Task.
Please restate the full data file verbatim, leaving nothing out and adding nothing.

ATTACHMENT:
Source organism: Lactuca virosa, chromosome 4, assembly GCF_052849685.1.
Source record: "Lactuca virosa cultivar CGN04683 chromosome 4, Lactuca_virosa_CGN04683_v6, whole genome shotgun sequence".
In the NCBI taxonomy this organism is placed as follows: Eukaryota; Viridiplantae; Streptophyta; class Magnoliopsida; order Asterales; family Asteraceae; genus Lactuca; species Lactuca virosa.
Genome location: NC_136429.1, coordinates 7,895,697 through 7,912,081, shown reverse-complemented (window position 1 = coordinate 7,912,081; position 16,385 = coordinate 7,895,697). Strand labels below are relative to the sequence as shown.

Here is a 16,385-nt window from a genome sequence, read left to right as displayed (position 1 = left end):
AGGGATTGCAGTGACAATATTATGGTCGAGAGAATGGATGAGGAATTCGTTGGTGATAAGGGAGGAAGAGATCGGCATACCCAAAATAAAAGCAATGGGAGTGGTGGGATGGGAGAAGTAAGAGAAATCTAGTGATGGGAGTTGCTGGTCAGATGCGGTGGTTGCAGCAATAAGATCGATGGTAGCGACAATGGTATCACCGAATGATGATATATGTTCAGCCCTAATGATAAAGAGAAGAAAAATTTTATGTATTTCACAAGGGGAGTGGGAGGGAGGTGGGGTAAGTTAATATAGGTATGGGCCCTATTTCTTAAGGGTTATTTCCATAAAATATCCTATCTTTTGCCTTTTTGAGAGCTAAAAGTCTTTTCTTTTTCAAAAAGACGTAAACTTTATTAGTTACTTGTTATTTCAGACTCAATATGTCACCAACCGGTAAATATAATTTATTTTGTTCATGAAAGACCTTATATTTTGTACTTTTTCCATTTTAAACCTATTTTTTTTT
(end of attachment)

Source organism: Lactuca virosa, chromosome 4, assembly GCF_052849685.1.
Source record: "Lactuca virosa cultivar CGN04683 chromosome 4, Lactuca_virosa_CGN04683_v6, whole genome shotgun sequence".
In the NCBI taxonomy this organism is placed as follows: Eukaryota; Viridiplantae; Streptophyta; class Magnoliopsida; order Asterales; family Asteraceae; genus Lactuca; species Lactuca virosa.
Genome location: NC_136429.1, coordinates 7,895,697 through 7,912,081, shown reverse-complemented (window position 1 = coordinate 7,912,081; position 16,385 = coordinate 7,895,697). Strand labels below are relative to the sequence as shown.

Here is a 16,385-nt window from a genome sequence, read left to right as displayed (position 1 = left end):
AGGGATTGCAGTGACAATATTATGGTCGAGAGAATGGATGAGGAATTCGTTGGTGATAAGGGAGGAAGAGATCGGCATACCCAAAATAAAAGCAATGGGAGTGGTGGGATGGGAGAAGTAAGAGAAATCTAGTGATGGGAGTTGCTGGTCAGATGCGGTGGTTGCAGCAATAAGATCGATGGTAGCGACAATGGTATCACCGAATGATGATATATGTTCAGCCCTAATGATAAAGAGAAGAAAAATTTTATGTATTTCACAAGGGGAGTGGGAGGGAGGTGGGGTAAGTTAATATAGGTATGGGCCCTATTTCTTAAGGGTTATTTCCATAAAATATCCTATCTTTTGCCTTTTTGAGAGCTAAAAGTCTTTTCTTTTTCAAAAAGACGTAAACTTTATTAGTTACTTGTTATTTCAGACTCAATATGTCACCAACCGGTAAATATAATTTATTTTGTTCATGAAAGACCTTATATTTTGTACTTTTTCCATTTTAAACCTATTTTTTTTT